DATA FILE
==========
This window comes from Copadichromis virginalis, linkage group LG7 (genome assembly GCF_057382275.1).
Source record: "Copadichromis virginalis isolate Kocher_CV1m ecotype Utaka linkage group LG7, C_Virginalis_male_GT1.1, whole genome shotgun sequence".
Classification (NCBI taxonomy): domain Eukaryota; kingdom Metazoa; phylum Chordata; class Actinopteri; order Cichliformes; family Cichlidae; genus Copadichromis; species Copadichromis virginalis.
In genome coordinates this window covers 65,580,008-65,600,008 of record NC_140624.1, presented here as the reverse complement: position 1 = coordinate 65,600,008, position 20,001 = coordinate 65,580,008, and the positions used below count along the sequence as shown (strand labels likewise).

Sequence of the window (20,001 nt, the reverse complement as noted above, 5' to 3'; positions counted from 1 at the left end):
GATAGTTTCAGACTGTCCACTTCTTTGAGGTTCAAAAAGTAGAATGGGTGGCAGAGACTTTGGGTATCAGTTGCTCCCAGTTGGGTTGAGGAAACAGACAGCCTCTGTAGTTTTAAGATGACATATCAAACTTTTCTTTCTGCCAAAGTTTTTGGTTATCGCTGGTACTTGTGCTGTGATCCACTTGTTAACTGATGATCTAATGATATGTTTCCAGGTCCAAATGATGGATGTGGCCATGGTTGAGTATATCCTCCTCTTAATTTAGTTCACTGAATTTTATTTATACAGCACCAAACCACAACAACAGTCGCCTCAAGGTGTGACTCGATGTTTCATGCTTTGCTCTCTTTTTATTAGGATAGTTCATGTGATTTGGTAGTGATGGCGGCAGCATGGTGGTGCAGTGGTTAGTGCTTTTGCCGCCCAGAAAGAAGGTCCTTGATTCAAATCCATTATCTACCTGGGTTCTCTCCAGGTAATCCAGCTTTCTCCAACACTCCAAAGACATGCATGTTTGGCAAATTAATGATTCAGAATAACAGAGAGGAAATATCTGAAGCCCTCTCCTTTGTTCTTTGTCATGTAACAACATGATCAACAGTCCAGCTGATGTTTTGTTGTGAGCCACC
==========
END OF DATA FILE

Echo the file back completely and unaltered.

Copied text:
This window comes from Copadichromis virginalis, linkage group LG7 (genome assembly GCF_057382275.1).
Source record: "Copadichromis virginalis isolate Kocher_CV1m ecotype Utaka linkage group LG7, C_Virginalis_male_GT1.1, whole genome shotgun sequence".
Classification (NCBI taxonomy): domain Eukaryota; kingdom Metazoa; phylum Chordata; class Actinopteri; order Cichliformes; family Cichlidae; genus Copadichromis; species Copadichromis virginalis.
In genome coordinates this window covers 65,580,008-65,600,008 of record NC_140624.1, presented here as the reverse complement: position 1 = coordinate 65,600,008, position 20,001 = coordinate 65,580,008, and the positions used below count along the sequence as shown (strand labels likewise).

Sequence of the window (20,001 nt, the reverse complement as noted above, 5' to 3'; positions counted from 1 at the left end):
GATAGTTTCAGACTGTCCACTTCTTTGAGGTTCAAAAAGTAGAATGGGTGGCAGAGACTTTGGGTATCAGTTGCTCCCAGTTGGGTTGAGGAAACAGACAGCCTCTGTAGTTTTAAGATGACATATCAAACTTTTCTTTCTGCCAAAGTTTTTGGTTATCGCTGGTACTTGTGCTGTGATCCACTTGTTAACTGATGATCTAATGATATGTTTCCAGGTCCAAATGATGGATGTGGCCATGGTTGAGTATATCCTCCTCTTAATTTAGTTCACTGAATTTTATTTATACAGCACCAAACCACAACAACAGTCGCCTCAAGGTGTGACTCGATGTTTCATGCTTTGCTCTCTTTTTATTAGGATAGTTCATGTGATTTGGTAGTGATGGCGGCAGCATGGTGGTGCAGTGGTTAGTGCTTTTGCCGCCCAGAAAGAAGGTCCTTGATTCAAATCCATTATCTACCTGGGTTCTCTCCAGGTAATCCAGCTTTCTCCAACACTCCAAAGACATGCATGTTTGGCAAATTAATGATTCAGAATAACAGAGAGGAAATATCTGAAGCCCTCTCCTTTGTTCTTTGTCATGTAACAACATGATCAACAGTCCAGCTGATGTTTTGTTGTGAGCCACC